When Little Girls Shared Their Dreams Of Becoming Women With Visions

11-year-old Diya grew up learning from her mother that a major reason why female infanticide happens is due to the inability to provide a huge amount of dowry at the time of marriage. Through her drawing, she expressed her loathe towards the practice. While interacting with her, we realised many young girls like her also want to pursue education and become economically independent.

Another 16-year-old year girl expressed how Indians like to identify themselves as Hindu, Muslim, Christian or Sikh but her message was we need to become a responsible human for our nation. Twenty girls participated in the event using their imagination and creativity.

Similarly, another girl expressed through her drawing her anguish and worry on the note ban that the Prime Minister had announced on November 8 last year and how her family of five are finding it difficult to support one another.

Another girl studying in a government school expressed her thoughts about how we are all Indians first by portraying a Sikh, Muslim and a Christian. These girls may not have all the privilege, but through their paintings, they have expressed the want of a better India where everyone is treated equally

The community that these girls come from have very limited access to education. Yet it doesn’t stop them from chasing their dreams. They are studying in government schools in and around Malviya Nagar, New Delhi and want to lead a better life challenging norms and conventions. Most of them are probably the first in their family to even attend a school.

While interacting with the girls, 15-year-old Rita (name changed) expressed her desire to visit the Select City Mall in Saket. Their houses are situated right opposite the mall yet visiting a mall often remains a distant dream for most. They dream of a better tomorrow. These girls, after the art event, shared their dreams; some want to pursue higher education and fulfill their parent’s dreams. Somebody wants to become an air-hostess, another wants to become a lawyer and another singer. They have dreams and aspirations just like every young Indian girl who wants a brighter future.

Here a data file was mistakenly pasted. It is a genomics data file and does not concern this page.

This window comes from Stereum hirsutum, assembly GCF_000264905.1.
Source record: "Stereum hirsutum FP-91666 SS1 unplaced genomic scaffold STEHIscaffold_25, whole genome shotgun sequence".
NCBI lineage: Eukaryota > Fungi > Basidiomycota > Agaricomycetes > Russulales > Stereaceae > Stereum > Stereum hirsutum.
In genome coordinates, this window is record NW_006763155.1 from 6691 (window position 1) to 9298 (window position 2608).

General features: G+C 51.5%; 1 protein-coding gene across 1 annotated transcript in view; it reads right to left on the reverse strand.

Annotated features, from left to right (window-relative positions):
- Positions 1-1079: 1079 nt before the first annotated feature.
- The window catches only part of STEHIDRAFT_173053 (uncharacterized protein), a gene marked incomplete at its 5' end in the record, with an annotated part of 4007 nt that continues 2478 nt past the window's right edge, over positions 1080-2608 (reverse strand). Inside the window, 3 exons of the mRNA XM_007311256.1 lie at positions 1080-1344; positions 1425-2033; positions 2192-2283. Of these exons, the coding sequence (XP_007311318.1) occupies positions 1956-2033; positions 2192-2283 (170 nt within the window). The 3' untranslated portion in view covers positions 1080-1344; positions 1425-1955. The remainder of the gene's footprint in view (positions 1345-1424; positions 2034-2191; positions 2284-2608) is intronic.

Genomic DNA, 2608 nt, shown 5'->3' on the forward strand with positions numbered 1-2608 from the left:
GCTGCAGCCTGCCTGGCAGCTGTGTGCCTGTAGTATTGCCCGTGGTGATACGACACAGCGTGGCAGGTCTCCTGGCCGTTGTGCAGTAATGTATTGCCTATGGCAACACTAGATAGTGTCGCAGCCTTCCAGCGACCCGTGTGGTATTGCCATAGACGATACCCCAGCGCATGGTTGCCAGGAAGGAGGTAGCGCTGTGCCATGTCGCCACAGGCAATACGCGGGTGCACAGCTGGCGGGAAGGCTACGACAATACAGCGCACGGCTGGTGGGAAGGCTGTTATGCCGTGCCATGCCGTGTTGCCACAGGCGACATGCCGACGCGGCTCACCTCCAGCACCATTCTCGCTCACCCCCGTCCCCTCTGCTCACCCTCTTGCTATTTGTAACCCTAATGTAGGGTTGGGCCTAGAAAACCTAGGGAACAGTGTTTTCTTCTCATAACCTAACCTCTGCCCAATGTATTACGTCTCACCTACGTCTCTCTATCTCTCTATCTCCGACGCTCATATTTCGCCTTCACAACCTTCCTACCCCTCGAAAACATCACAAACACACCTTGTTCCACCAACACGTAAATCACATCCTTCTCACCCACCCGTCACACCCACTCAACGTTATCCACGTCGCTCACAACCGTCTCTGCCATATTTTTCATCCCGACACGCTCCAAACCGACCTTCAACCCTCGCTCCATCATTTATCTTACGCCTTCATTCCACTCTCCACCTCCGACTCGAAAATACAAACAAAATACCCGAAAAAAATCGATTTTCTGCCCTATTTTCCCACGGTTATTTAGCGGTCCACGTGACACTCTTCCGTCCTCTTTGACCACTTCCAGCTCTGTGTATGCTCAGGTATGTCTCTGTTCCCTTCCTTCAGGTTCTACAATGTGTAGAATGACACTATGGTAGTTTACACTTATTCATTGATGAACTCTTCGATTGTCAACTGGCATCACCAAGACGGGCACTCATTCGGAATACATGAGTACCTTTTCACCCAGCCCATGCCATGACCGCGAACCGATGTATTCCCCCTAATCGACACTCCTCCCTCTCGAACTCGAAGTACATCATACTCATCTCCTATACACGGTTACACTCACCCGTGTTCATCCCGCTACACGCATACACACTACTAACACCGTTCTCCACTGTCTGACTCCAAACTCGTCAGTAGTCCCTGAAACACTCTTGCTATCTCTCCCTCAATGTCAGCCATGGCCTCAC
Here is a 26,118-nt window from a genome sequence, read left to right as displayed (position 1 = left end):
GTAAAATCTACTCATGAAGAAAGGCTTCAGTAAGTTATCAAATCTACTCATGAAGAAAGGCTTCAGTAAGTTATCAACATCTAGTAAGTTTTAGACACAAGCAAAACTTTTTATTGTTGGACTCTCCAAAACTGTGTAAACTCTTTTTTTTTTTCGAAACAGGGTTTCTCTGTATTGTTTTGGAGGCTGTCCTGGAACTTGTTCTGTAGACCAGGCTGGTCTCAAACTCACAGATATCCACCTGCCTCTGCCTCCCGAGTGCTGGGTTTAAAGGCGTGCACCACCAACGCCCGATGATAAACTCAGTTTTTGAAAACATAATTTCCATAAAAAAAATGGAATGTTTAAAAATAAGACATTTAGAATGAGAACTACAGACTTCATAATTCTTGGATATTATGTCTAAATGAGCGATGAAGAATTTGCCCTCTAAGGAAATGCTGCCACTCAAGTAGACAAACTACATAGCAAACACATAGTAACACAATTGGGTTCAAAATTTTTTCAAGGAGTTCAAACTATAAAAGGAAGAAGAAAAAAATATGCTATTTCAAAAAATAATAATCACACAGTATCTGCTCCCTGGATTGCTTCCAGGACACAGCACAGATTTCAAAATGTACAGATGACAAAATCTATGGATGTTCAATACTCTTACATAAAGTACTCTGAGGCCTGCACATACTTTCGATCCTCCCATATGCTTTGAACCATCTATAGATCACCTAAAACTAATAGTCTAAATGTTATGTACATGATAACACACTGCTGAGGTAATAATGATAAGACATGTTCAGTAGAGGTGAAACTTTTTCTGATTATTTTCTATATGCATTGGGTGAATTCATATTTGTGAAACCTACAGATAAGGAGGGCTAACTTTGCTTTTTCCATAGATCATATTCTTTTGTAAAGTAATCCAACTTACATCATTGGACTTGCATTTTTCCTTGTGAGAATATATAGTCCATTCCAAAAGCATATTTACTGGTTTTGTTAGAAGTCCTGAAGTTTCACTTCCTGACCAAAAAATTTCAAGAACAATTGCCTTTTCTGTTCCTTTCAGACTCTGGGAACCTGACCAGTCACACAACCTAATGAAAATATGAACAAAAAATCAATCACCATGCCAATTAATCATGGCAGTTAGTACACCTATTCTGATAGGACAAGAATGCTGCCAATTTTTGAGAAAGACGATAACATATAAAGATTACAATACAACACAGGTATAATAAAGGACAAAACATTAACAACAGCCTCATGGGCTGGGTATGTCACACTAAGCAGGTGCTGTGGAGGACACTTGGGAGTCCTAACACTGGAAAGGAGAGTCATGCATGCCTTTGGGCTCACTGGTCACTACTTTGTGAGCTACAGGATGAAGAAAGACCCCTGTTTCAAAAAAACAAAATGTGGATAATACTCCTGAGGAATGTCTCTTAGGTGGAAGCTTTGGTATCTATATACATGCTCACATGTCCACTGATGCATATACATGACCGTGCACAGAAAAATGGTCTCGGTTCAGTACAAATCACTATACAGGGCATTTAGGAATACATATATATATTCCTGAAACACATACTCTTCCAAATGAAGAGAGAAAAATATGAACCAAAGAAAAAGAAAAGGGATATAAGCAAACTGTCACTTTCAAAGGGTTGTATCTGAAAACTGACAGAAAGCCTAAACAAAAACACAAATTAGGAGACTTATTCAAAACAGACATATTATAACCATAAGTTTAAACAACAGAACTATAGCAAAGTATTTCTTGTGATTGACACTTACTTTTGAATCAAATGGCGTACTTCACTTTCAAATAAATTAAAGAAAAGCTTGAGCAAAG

Imagine if our dreams had to die because we were denied basic rights like education or having the freedom to pursue a career of our choice. In India, even today, parents prefer getting their daughters married rather than allowing her to pursue her goals. Daughters continue to be discriminated against, from a very young age, and the discrimination begins at home when the brother is allowed a greater level of freedom and is allowed to fulfil his dreams. Her education is considered a burden on her parents.

Childhood is considered to be an integral part of a person’s life, but imagine growing up amidst poverty with very little access to education, proper healthcare and resources. Girls living in the urban slums of Delhi are often pushed into the peripheries, forced to let go of their dreams and aspirations at a young age. They are often not allowed to pursue their education or are forced into marriage at a very young age, and one sees an increase in the number of girls as young as fourteen dropping out of school due to societal pressure.

Poverty and dealing with a patriarchal mindset that sets limits rather than ensuring exposure to various possibilities are everyday battles. Action For Excellence in Children and Women Foundation (AECWF), a Delhi-based NGO that works with adolescent girls and women, organised the art fair for the girls from the nearby slums to unleash their potential and allow them to grow. The event commemorated the 68th Republic Day.

The theme of the art event was ‘one thing that I like or dislike about India’. The challenges faced by these young girls impact their growth and their will to succeed immensely. Therefore, it becomes important; to understand that despite the challenges they still strive towards a better future in this country of a billion plus.

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